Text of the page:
Gift-giving has been an age-old practice and has evolved to fit different traditions and cultural norms over time. They were given on special occasions to display one’s affection or as incentives and rewards.
But over time, this wholesome practice has turned into a well-oiled machine of consumerism. We, as consumers have turned to practices such as giving gifts that often lay collecting dust on forgotten basements or landfills. Not only has this act of thoughtfulness turned into a shallow expression of instantaneous gratification but has also led to a lot of unutilized or underutilized products, hence wasted material.
Let’s look at some facts,
- The overall cost of unwanted gifts over the holidays worldwide is approximately $24 billion USD with an estimated waste of £700 million in the UK, $400 million in Australia, and $13 billion in the US.
- In the UK in 2018, it was estimated that Brits threw away the equivalent of 108 million rolls of wrapping paper after Christmas was over.
- Five million tons of waste is generated over Christmas, four million of which is wrapping paper and shopping bags in the USA
- It is estimated that around 50,000 trees are cut down each year to make enough wrapping paper.
Impacts of gifts on the environment
The first aspect to question about a gift is whether it would be useful and desirable to the receiver. If it is functionally not useful, technically, the valuable material in the wrong place, in other words, waste, that has an environmental cost in creating a gesture.
Another aspect is the extent of value added to the product to make it look and feel “special”, which is often boosted through unnecessary packaging.
So, for giving to be worthwhile and less burdensome on the environment, what would we need to do?
Questioning the practice of gift giving
As every product satisfies a fundamental human need, the thoughtfulness of giving a gift can simply be shifted to questioning, “what needs of the recipient do you intend to fulfill by giving?”
It would not be difficult to identify the “service” or the “utility” that a gift is associated with if you look at it from that point of view. Going for low-impact and regenerative ways of satisfying that need and communicating thoughtfulness or affection through it can be a good place to start.
What are 6 ways to rethink gift giving?
1 Give services as gifts for growth, experience, and satisfaction
This is a great opportunity for a person to try something new, grow and learn. Compared to a tangible item being produced, when you take part in an activity, there is less environmental impact in general. In addition, they are very personal and memorable. Some examples could be music lessons, intriguing online classes, or a subscription to an entertainment platform.
2 Look for preloved or second-hand gifts
Though gifts are sometimes valued based on how new and expensive they are, they do not need to be. If the product has the same utility and is still usable, giving a preloved gift is a great way to reduce the impact of producing it brand new. There is immense potential seen in this sector of pre-loved and used items with a study in the retail sector showing that the resale market is expected to nearly double between 2015 and 2022 with apparel and electronics leading the way.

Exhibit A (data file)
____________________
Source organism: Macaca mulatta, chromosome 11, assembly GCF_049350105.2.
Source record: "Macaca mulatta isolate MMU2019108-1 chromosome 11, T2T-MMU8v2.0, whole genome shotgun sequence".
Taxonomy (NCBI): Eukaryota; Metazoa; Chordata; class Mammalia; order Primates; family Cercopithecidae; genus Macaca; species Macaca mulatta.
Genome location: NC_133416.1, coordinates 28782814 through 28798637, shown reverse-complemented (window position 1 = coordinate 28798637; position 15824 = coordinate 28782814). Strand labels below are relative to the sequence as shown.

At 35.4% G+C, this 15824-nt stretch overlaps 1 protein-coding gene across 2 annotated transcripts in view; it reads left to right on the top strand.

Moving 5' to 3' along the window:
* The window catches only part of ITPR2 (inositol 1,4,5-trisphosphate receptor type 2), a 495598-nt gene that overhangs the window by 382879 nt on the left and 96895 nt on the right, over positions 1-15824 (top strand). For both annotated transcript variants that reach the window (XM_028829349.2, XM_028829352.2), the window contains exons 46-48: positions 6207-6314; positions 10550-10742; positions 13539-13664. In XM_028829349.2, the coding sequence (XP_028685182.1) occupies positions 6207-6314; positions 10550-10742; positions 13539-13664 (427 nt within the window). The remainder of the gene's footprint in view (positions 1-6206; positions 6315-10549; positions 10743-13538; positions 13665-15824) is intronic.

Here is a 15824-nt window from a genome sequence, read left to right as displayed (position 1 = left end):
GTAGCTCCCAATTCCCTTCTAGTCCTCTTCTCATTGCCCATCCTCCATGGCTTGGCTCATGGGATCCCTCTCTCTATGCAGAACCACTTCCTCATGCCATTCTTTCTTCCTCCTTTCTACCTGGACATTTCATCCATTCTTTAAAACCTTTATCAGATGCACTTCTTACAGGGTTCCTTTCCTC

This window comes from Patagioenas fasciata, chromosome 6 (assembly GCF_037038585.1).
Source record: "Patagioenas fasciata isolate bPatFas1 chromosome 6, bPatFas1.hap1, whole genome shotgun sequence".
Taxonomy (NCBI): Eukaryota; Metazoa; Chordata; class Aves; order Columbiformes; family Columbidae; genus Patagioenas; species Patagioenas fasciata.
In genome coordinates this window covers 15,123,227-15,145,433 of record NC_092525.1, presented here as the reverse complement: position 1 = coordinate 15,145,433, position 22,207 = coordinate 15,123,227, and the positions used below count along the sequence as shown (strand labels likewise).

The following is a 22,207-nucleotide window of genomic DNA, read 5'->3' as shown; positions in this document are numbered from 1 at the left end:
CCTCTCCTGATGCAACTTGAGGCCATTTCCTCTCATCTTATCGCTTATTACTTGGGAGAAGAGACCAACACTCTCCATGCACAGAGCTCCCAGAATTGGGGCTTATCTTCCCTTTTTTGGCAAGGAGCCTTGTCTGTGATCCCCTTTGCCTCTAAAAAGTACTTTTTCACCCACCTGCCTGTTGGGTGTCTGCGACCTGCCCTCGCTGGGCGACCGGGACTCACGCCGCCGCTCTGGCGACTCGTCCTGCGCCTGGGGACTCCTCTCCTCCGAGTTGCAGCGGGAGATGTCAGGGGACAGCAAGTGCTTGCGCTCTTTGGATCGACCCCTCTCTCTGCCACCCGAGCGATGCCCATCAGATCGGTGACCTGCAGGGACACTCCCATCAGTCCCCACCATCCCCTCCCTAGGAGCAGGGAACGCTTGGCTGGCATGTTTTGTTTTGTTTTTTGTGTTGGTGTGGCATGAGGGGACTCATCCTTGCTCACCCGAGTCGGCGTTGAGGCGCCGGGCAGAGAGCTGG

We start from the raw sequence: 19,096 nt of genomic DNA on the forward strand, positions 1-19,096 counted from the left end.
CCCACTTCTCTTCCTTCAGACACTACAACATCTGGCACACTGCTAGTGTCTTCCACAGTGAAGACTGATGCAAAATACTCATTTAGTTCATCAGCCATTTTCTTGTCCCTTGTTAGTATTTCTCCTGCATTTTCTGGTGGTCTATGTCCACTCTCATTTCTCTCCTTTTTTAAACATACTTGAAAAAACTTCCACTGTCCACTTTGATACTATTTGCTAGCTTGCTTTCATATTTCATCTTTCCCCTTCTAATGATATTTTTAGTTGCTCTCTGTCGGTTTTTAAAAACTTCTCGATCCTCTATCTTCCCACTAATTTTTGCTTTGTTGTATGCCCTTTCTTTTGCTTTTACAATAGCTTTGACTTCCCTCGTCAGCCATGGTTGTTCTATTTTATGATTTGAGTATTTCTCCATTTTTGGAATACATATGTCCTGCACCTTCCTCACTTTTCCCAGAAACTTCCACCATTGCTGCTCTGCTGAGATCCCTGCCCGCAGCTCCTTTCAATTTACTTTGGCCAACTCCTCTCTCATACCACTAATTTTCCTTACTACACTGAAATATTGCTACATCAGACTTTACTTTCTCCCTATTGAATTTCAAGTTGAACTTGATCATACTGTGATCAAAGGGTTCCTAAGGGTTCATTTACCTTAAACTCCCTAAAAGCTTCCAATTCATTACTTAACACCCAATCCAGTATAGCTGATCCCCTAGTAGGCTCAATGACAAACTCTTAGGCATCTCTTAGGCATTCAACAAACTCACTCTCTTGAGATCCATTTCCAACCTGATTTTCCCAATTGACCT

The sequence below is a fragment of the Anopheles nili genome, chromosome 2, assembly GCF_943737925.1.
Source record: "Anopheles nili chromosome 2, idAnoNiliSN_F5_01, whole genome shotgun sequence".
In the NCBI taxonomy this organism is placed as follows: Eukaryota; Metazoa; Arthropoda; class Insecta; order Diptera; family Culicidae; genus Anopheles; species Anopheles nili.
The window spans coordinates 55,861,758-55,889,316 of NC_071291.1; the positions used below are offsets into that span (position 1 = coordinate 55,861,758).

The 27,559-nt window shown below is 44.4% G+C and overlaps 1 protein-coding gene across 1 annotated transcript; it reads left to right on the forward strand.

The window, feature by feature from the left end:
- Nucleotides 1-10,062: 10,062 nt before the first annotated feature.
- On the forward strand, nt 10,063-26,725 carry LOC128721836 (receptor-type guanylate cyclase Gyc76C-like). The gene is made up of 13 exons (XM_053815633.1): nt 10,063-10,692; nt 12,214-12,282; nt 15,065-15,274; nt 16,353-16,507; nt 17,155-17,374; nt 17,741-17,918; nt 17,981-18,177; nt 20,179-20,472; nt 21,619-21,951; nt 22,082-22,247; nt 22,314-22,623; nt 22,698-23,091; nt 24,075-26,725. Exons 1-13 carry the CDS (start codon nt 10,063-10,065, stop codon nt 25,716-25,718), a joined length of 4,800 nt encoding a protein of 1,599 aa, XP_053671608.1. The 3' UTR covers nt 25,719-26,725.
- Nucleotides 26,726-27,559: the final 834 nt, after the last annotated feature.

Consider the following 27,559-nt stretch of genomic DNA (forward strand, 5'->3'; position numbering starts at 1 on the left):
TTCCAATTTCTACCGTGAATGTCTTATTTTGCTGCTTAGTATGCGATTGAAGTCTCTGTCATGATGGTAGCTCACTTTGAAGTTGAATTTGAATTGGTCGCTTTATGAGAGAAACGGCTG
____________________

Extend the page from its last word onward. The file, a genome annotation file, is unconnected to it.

3 Give access to gifts and products rather than the product itself
Gifting a means of accessing products instead of the gift itself can be worthwhile. Providing a membership to a toy library rather than buying a toy, or library membership rather than a book could open up a world of new gifts. These types of gift ideas might also introduce your loved one to a new lifestyle and a way of living, in addition to having the ability to experience a wide variety of choices, instead of just one.
4 Give the choice to the receiver
Rather than buying items that would be kept on shelves and discarded, giving gift vouchers is a handy way to help the receiver to buy an item they need. This will prevent them from spending unnecessarily on additional products and replace their consumer spending with your gift.
5 Say no to expensive packaging as a way of differentiation
It is evident that some packaging is made exquisite to communicate how special/unique it is. The packaging is used as a differentiator to charge premium prices. Some classic examples include perfumes and home care items with lavish packaging.
The more these tactics are encouraged by consumers, the more they will be used as a differentiator, to upsell regular products. Customers can question this aspect by asking for more information about the packaging and making informed decisions about how to spend their money.
6 Say no to trinkets
Souvenirs and replicas, coming in the form of stuffed animals, plaques etc. are often items that collect dust and bring less practical use on a day-to-day basis. While some might carry sentimental value, there is a limit that we can accumulate more and more of these items which we don’t use and keep it close to us. So, it is likely that they will clutter up where we live and be relegated to the basement or attic.
How we overcome this from the givers’ point of view would need thinking. As an example, if the same thing is given to a mass of people, gifting products that have a high frequency of use and high utility, which people usually do not have a particular taste for (e.g. towels, cups, and mugs) may ensure its use more than otherwise.
Ultimately, the gifts we give in a regenerative society, are gifts to celebrate – not just because it means something to the receiver, but because it is respectful to the environment.